Poliomyelitis (shortened to polio) has been around for thousands of years, and there is still no cure, but at the peak of its devastation in the United States, Dr. Jonas Salk introduced a way to prevent it. Polio attacks the nerve cells and sometimes the central nervous system, causing muscle wasting, paralysis, and even death. The disease, whose symptoms are flu like, stuck mostly children, and in the first half of the 20th century the epidemics of polio were becoming more devastating. Salk, while working at the Virus Research Lab at the University of Pittsburgh, developed a polio vaccine, and the medical trials to prove its effectiveness and safety are still being analyzed.
Fifty years ago the largest medical experiment in history took place to test Salk's poliomyelitis vaccine. Close to two million children across the United States and Canada were involved in the trial, which was administered by the National Foundation for Infantile Paralysis (NFIP), also known as the March of Dimes. The foundation, created in 1938 by President Franklin D. Roosevelt (a polio victim) and his law partner Basil O'Connor. Across the United States, 623,972 school children were injected with the vaccine or a placebo, using a double blind technique in which neither recipient nor administrator knew which one there were getting. The results, announced in 1955, showed good statistical evidence that Jonas Salk's "killed virus" preparation was 80-90% effective in preventing paralytic poliomyelitis.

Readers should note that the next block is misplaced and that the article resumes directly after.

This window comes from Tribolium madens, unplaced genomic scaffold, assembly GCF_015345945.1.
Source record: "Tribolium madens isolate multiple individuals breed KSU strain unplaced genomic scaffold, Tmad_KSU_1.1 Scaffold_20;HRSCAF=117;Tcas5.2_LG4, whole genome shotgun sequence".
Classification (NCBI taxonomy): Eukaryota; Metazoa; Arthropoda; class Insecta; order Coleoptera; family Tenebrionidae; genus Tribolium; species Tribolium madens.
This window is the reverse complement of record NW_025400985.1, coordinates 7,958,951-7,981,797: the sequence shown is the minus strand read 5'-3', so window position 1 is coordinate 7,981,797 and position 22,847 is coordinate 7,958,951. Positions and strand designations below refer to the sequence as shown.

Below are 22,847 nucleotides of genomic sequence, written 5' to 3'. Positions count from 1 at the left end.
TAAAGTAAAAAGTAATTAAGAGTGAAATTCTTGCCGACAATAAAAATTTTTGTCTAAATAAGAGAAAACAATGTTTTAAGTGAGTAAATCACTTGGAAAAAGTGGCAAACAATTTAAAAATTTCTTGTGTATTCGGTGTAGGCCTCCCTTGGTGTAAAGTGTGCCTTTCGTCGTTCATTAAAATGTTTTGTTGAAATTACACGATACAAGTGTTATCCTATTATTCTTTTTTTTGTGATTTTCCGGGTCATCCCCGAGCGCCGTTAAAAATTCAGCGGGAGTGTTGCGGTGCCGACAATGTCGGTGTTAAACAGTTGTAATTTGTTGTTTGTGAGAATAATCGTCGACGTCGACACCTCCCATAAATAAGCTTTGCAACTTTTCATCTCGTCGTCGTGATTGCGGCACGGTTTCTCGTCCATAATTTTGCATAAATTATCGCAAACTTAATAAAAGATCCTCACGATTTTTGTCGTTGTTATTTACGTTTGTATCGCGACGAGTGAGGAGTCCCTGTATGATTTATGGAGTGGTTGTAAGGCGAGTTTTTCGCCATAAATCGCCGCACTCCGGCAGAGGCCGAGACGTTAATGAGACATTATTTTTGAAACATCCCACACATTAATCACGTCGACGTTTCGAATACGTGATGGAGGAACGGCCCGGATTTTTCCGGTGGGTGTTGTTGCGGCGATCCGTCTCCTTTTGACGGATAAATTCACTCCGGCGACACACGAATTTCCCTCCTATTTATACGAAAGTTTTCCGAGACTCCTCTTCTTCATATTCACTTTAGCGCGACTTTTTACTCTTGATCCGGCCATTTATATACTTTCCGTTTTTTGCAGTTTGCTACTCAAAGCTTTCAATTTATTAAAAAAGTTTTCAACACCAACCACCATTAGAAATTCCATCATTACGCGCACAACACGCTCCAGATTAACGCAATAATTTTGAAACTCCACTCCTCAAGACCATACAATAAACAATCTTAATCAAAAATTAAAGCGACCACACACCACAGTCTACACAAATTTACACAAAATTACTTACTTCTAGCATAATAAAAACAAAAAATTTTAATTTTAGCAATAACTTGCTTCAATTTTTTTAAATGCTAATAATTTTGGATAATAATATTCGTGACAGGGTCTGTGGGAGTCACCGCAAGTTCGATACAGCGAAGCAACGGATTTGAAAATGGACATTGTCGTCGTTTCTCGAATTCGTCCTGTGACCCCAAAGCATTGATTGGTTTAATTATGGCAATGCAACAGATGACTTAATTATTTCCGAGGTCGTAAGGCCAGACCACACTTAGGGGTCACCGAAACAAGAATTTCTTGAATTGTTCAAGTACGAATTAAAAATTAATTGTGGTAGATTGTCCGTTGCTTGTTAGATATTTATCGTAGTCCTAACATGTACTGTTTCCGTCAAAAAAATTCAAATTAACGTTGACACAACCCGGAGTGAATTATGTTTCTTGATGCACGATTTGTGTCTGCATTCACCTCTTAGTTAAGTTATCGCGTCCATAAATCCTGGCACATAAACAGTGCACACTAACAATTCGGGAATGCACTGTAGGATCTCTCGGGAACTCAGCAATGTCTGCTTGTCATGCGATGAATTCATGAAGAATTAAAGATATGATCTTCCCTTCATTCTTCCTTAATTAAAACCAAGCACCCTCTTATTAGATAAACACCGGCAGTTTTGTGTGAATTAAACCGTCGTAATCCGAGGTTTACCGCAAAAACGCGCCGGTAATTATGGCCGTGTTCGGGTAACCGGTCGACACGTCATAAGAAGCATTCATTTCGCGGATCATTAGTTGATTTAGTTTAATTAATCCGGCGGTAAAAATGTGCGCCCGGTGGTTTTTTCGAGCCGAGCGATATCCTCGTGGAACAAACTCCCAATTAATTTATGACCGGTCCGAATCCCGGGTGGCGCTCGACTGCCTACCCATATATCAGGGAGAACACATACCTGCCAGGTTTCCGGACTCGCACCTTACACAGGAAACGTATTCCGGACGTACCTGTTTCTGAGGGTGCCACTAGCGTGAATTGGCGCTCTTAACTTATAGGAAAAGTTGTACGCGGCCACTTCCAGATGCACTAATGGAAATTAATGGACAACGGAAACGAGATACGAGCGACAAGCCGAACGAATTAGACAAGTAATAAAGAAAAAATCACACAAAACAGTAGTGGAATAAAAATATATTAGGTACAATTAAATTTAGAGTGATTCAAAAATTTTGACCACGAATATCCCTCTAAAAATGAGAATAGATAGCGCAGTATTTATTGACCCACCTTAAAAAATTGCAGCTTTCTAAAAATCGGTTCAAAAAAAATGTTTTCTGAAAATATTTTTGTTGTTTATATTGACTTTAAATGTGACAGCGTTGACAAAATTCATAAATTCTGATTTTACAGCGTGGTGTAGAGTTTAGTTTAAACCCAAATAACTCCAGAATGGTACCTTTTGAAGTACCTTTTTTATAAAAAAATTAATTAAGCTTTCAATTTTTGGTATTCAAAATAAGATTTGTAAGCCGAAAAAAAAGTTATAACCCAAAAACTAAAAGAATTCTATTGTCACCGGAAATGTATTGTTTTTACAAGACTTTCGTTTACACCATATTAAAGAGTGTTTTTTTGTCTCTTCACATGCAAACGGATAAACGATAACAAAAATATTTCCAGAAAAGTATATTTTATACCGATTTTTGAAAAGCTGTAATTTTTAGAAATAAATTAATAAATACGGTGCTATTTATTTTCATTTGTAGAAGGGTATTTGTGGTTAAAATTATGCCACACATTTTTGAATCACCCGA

The statistical design used in the experiment was singular, prompting criticism. Eighty four test areas in eleven states used a textbook model: in a randomized, blinded design all participating children in the first three grades of school (ages 6-9) received injections of either vaccine for placebo and were observed. At the same time though, 127 test areas in 33 states used an "observed control" design: where the participating children in the second grade received injections of vaccine,...
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